By looking at the actions
God took in creating the world, we learn lessons for our own daily
responsibilities. We find ourselves in God’s story. Just as God created the
greatest story on earth, He created us and allowed us to write our own stories.
His desire is that we write our story according to his great plan for us. We
can learn what we need to know about story writing by looking at how God wrote
used order and purpose in creation.
God had a plan and a
purpose for each part of creation. He was methodical. Everything was done in
his order and in his timing. There was a strategy, a plan of creation. God
created with intention. It was not haphazard, accidental, or willy nilly. No,
it was in order and on purpose.. Creation functions best when we are in right
alignment with God. This concept of right order lies behind the idea of
"right - eousness." To
be "righteous" means to be in correct alignment with God, other
creatures, and the earth.
What can we learn from God’s order? How important is it for us to live
an orderly life? The Bible tells us there is a time for everything and purpose
for everything under heaven. This is a reminder to us to live an intentional
used creative and wildly imaginative powers. in making the heavens, earth, and man.
Consider this: Everything that has ever been created was
We learn in the creation
passage that we are created in the image of God. This means we too have been
created as creative beings with spectacular imaginations. The imagination is a
powerful, often overlooked, gift from God for creating loving relationships
with God, our neighbors and ourselves. When reading passages in the Bible we
read words for information, but it is the imagination that pulls the heart with
its feelings and passion into the process of creation. When we engage our heart
and mind, we allow God to move within us in a multi-dimensional way. We become
fully engaged in the power of the Bible and the accounts that we read.
How does viewing the Creation story from the perspective of a vivid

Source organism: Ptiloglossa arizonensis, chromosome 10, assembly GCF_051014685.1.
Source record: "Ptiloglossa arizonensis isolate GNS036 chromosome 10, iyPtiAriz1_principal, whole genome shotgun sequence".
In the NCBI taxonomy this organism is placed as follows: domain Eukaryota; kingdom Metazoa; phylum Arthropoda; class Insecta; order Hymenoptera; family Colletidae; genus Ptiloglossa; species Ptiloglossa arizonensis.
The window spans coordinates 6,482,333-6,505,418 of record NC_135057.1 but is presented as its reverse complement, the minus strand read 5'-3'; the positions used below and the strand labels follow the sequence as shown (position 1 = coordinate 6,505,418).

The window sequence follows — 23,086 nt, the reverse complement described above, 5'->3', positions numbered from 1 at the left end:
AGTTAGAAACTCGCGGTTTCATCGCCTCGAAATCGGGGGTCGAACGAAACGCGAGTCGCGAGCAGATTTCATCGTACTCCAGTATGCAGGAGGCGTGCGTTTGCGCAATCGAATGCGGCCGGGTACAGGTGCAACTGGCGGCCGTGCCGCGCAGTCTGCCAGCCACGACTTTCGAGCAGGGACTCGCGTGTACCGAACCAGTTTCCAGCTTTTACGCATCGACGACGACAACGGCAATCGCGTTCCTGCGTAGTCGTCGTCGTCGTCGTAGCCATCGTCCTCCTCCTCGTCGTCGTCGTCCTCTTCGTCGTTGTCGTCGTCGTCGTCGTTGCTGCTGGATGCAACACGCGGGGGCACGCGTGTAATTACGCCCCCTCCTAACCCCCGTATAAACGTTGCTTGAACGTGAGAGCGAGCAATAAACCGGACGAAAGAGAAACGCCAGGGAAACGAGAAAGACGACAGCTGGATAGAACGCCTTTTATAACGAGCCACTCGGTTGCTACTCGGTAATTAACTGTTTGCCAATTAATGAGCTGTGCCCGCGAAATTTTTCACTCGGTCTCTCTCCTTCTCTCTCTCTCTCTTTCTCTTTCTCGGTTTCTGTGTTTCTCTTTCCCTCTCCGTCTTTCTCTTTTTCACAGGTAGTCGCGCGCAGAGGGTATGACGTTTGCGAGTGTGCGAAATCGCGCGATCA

imagination and wild creativity change our understanding of creation? Of God?
What aspects of creation do you find most imaginative?
Do you approach our work with creativity? Do you engage your mind and
spirit in the work we do? Do you use your imagination in problem solving?
3.God was pleased with his creation.
Six times in this process
of creation God stopped, looked over his handiwork and saw that it was good. On
that final inspection he actually pronounced his work as “very good.” Once
again, we are reminded that we are created in the image of our Father. He is
pleased with his creation. He is pleased with us. God likes me; he really likes
me.He is proud of the way he made me.
Are we able to look at the work we do, the goals we accomplish, the
relationships we build and say, “This is good!” or “ This is very good!”?
Clearly, God enjoyed the work he did? Can you say the same? Does your work
bring pleasure? If not, what changes need to take place? We learn from God that
he stops periodically in the creation process to evaluate his work. Is there
anything wrong with feeling good about our accomplishments?
made us in his image.
In verse 26, God says, “Let us make human beings in
our image, to be like us...." Is this the “royal” we/us? Or is
this a reference to the Trinity. He uses the plural just as he begins to create
human beings. How interesting to think that the Father, Son, and Holy Spirit
are all part of the creation process! God gave us his traits, his
Do you see yourself as God sees you? What is the reflection in the
Because we are made in God’s image, we can feel positive about
ourselves. God is pleased with his creation of you. If you feel worthless or of
little value, remember that God sees you as a beautiful child of a king.
Criticizing or downgrading yourself is criticizing God’s creation.
We don’t know why God
rested but he must have thought it was important. We learn that after days of
work, God chose to spend time resting. We too should find the time to rest and
reflect after a period of work. This period of rest will renew our bodies,
souls, and spirits.
Do you find a time to rest and reflect after a period of work?
The Creation story
provides us many lessons from our Creator God about living our best lives
The audio link below is my lesson on God's Original Blessing found in Genesis 1 & 2.
The account of Gideon in
the book of Judges provides an inspirational example of a reluctant leader. Our
first impression of Gideon is of him hiding in a wine press threshing wheat. He was so terrified of the Midianites so he hid from them
and tried to secretly get a little bit of food for his family. God saw not the weaknesses of a fearful man,